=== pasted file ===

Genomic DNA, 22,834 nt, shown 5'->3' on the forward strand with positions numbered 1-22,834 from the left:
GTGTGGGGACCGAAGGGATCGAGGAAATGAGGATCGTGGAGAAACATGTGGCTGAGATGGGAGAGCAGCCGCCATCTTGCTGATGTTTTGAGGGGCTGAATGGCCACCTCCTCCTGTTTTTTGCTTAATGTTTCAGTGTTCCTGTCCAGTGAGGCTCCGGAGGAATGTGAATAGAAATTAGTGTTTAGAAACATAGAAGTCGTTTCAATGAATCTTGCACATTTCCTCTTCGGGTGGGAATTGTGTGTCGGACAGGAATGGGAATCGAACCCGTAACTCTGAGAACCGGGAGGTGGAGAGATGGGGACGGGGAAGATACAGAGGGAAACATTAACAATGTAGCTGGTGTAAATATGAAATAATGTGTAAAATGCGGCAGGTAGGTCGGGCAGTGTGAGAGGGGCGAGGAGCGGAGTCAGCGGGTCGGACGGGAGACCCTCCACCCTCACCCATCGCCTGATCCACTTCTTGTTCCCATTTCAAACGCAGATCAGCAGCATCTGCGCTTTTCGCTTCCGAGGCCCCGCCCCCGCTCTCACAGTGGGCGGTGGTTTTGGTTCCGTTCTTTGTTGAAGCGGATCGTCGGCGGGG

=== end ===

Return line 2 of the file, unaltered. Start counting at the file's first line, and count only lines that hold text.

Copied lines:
GTGTGGGGACCGAAGGGATCGAGGAAATGAGGATCGTGGAGAAACATGTGGCTGAGATGGGAGAGCAGCCGCCATCTTGCTGATGTTTTGAGGGGCTGAATGGCCACCTCCTCCTGTTTTTTGCTTAATGTTTCAGTGTTCCTGTCCAGTGAGGCTCCGGAGGAATGTGAATAGAAATTAGTGTTTAGAAACATAGAAGTCGTTTCAATGAATCTTGCACATTTCCTCTTCGGGTGGGAATTGTGTGTCGGACAGGAATGGGAATCGAACCCGTAACTCTGAGAACCGGGAGGTGGAGAGATGGGGACGGGGAAGATACAGAGGGAAACATTAACAATGTAGCTGGTGTAAATATGAAATAATGTGTAAAATGCGGCAGGTAGGTCGGGCAGTGTGAGAGGGGCGAGGAGCGGAGTCAGCGGGTCGGACGGGAGACCCTCCACCCTCACCCATCGCCTGATCCACTTCTTGTTCCCATTTCAAACGCAGATCAGCAGCATCTGCGCTTTTCGCTTCCGAGGCCCCGCCCCCGCTCTCACAGTGGGCGGTGGTTTTGGTTCCGTTCTTTGTTGAAGCGGATCGTCGGCGGGG